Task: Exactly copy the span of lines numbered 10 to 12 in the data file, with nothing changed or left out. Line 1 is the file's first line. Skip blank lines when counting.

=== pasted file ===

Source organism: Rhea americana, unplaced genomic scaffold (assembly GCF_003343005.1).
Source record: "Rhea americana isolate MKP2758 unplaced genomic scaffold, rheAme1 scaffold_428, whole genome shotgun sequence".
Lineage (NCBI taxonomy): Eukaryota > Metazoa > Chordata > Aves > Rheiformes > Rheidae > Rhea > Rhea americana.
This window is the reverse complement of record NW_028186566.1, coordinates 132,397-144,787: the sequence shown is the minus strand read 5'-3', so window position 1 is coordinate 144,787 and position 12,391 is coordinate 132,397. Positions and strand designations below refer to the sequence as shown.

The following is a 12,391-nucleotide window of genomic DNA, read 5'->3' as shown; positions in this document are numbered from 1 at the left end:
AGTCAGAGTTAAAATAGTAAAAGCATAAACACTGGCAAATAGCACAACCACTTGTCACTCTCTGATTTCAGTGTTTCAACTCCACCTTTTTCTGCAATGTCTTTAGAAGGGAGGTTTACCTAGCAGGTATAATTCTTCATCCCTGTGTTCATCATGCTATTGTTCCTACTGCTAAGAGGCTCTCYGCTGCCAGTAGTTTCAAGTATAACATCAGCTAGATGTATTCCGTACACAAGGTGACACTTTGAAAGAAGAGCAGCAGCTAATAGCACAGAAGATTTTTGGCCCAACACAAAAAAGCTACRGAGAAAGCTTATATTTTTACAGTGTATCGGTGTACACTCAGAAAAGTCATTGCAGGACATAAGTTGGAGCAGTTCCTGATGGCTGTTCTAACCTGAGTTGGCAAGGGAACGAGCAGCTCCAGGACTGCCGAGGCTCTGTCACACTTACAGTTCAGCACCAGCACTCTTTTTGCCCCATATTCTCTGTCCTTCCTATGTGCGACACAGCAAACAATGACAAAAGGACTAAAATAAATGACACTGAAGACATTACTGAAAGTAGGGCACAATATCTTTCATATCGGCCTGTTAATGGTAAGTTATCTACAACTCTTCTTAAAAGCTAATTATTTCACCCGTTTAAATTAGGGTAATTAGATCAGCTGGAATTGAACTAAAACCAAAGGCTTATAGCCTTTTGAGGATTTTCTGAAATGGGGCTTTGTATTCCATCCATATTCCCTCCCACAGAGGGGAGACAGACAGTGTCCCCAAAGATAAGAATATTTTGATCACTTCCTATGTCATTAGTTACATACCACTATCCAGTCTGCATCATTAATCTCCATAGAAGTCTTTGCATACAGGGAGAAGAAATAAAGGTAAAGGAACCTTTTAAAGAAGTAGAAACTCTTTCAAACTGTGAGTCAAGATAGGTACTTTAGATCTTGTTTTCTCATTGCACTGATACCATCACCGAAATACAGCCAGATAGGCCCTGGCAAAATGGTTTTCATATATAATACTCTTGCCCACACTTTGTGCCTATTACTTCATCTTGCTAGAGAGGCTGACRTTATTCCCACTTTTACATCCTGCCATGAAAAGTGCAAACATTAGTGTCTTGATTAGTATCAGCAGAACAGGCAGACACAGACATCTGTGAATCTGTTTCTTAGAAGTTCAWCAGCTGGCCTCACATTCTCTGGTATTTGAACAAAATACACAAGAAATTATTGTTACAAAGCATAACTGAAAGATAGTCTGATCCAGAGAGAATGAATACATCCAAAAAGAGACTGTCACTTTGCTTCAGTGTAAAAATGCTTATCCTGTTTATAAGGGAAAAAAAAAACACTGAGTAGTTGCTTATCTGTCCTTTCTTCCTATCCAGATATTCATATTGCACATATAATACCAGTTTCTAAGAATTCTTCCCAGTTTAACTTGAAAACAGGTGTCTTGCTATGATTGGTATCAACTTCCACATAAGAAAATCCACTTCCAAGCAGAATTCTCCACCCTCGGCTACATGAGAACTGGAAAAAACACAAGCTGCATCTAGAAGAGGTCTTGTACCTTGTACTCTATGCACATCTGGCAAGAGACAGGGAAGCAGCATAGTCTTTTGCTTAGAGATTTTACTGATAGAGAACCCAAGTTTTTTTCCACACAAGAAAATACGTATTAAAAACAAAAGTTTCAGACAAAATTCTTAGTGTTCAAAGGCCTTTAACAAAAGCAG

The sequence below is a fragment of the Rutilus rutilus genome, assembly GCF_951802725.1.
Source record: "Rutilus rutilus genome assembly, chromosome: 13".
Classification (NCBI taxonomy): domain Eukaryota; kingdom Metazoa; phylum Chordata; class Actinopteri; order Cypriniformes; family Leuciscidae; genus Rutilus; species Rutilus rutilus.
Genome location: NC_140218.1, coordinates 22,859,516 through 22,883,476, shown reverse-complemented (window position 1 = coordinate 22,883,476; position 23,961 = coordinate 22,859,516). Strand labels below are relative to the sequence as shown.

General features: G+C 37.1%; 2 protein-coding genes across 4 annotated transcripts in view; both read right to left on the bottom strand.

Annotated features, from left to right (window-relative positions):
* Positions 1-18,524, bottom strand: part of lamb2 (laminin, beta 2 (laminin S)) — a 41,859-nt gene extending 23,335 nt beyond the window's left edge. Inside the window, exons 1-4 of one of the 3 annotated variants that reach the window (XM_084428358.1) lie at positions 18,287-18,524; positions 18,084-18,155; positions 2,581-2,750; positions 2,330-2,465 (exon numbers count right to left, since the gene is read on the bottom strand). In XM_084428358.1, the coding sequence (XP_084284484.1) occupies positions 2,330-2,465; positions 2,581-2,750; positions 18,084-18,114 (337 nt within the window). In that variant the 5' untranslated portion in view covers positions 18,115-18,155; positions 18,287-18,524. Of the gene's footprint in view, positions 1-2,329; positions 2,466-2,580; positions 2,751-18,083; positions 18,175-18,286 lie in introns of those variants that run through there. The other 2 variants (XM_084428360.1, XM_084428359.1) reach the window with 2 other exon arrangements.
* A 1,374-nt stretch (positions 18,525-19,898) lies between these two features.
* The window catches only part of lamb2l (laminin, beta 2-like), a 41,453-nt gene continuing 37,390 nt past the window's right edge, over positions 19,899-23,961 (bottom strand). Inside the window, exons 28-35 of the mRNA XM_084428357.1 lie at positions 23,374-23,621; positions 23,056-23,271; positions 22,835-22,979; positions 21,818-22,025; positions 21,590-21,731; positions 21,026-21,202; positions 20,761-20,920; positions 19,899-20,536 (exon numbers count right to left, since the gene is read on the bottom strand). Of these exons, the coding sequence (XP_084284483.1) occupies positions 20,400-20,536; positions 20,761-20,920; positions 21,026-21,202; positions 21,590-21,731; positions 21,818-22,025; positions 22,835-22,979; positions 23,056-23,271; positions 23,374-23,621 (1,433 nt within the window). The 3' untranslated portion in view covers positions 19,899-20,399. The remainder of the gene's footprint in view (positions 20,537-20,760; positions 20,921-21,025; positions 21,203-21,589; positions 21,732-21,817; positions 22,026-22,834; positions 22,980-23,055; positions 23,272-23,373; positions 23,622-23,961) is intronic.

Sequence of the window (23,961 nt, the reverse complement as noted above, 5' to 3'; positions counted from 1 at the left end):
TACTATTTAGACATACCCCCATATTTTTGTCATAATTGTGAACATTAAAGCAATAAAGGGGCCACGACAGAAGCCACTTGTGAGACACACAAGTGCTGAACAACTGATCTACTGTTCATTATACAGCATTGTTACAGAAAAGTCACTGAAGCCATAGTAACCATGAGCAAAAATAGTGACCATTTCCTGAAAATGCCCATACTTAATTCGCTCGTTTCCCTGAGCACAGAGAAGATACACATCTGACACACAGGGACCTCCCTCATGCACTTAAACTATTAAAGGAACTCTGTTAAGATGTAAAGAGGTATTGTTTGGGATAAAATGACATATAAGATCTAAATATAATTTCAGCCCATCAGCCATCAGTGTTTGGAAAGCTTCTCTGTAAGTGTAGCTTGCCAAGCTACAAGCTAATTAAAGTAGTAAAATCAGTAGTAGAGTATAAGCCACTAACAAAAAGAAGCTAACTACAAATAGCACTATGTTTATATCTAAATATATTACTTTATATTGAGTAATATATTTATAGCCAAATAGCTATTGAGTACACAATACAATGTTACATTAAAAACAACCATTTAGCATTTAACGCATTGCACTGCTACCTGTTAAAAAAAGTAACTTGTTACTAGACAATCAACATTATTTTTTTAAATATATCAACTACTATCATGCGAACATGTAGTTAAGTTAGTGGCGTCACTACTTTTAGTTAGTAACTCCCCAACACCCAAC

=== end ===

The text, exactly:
Genome location: NC_140218.1, coordinates 22,859,516 through 22,883,476, shown reverse-complemented (window position 1 = coordinate 22,883,476; position 23,961 = coordinate 22,859,516). Strand labels below are relative to the sequence as shown.

General features: G+C 37.1%; 2 protein-coding genes across 4 annotated transcripts in view; both read right to left on the bottom strand.

Annotated features, from left to right (window-relative positions):